Program Contents: 22 minute DVD
Copyright Date: 2010
AVAILABLE IN THE UNITED STATES ONLY
Highlighting the idea that a major part of good communication is good listening, this program enables students to improve their listening skills and absorb valuable information. The video identifies the best methods for giving coworkers the attention they deserve and provides eight simple tips that viewers can use to sharpen concentration. These include learning to focus, taking proper notes, putting emotions on hold, avoiding biases and stereotypes, finding a point of interest in a dull but important conversation, and more.
Segments in this Video - (7)
1. Importance of Listening (03:54) - Listening is a vital skill that must be employed in school, at work, and in one's personal life. In sports, not listening to a coach could result in injury. Lag time between speaking and listening can cause boredom.
2. Types of Listening (01:57) - Listening begins when one hears sounds and focuses on them. There are four types of listening: content, critical, empathic, and active.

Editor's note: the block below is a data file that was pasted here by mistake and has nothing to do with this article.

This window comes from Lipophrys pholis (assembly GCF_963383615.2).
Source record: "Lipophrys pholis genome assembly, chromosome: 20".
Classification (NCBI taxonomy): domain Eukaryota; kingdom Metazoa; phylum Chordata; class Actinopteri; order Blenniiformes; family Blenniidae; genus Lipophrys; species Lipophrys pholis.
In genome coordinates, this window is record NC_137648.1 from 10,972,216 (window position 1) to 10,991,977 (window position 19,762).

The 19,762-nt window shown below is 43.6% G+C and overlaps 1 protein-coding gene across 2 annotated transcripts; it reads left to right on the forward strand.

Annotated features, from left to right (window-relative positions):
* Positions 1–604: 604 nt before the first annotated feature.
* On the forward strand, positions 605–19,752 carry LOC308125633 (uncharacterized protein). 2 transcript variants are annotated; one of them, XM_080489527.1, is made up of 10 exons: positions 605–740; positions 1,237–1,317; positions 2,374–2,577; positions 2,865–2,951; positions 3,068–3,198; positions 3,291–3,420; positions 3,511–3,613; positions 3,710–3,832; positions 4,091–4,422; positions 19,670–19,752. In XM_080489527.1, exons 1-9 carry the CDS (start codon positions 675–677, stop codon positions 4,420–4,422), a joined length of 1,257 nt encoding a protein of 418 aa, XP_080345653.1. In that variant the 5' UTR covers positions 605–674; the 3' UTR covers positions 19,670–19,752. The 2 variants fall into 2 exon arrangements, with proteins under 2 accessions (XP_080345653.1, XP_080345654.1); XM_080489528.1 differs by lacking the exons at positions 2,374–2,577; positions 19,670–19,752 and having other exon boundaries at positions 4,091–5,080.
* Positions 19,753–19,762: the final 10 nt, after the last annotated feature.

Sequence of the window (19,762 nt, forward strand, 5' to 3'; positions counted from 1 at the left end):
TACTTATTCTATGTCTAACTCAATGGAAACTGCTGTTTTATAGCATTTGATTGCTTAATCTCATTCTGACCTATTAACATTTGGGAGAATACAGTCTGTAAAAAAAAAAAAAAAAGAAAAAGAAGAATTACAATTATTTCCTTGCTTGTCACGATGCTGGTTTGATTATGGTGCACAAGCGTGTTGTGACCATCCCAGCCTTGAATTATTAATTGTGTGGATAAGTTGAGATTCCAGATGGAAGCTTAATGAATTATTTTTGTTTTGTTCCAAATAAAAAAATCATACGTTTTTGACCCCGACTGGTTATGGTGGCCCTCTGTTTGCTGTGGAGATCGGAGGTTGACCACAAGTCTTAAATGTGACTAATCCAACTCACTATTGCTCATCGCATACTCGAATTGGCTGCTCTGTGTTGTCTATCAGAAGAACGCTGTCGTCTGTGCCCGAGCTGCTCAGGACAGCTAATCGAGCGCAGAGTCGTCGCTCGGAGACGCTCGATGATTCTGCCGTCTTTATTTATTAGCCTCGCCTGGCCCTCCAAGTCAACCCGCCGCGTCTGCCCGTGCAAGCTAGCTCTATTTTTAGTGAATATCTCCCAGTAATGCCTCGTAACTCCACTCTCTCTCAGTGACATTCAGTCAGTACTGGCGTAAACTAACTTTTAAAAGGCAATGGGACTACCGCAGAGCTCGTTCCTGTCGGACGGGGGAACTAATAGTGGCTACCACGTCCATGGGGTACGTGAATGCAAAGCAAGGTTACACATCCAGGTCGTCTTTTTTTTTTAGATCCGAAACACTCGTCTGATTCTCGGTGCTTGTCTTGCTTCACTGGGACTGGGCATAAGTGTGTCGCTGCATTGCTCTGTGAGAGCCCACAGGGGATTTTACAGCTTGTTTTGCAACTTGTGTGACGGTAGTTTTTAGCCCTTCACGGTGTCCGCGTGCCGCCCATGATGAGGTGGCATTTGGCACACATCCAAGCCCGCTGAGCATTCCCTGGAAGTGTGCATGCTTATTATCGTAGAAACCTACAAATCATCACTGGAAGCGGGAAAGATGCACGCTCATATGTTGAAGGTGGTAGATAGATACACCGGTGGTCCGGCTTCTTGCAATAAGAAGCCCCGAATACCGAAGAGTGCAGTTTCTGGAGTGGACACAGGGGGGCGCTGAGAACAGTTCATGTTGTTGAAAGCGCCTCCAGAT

3. Nonverbal Communication (04:35) - Much of a speaker's message may be communicated non-verbally. Non-verbal signals complement the spoken word, reveal truth, and convey information efficiently. Non-verbal cues speak louder than the spoken word.
4. Listening Barriers (03:06) - Emotional states or long to-do lists usually get in the way of effective listening. Noise, personal biases, and boredom are all barriers to good listening.
5. Listening Skills (03:32) - When people are interested in a topic, they tend to interact with the speaker; this is called active listening. Non-verbal and verbal communication are positive. Listen even if you disagree with the speaker.
6. Practical Listening Tips (02:03) - Get focused and stay focused on a speaker. Find a point of interest in what a speaker is talking about. Search for key points. Practice listening at every opportunity.
7. Communications Checklist (02:02) - Stop talking and start listening. Listen attentively and block out competing thoughts. Control the listening environment. Maintain an open mind. Provide verbal and non-verbal feedback to the speaker, and take notes.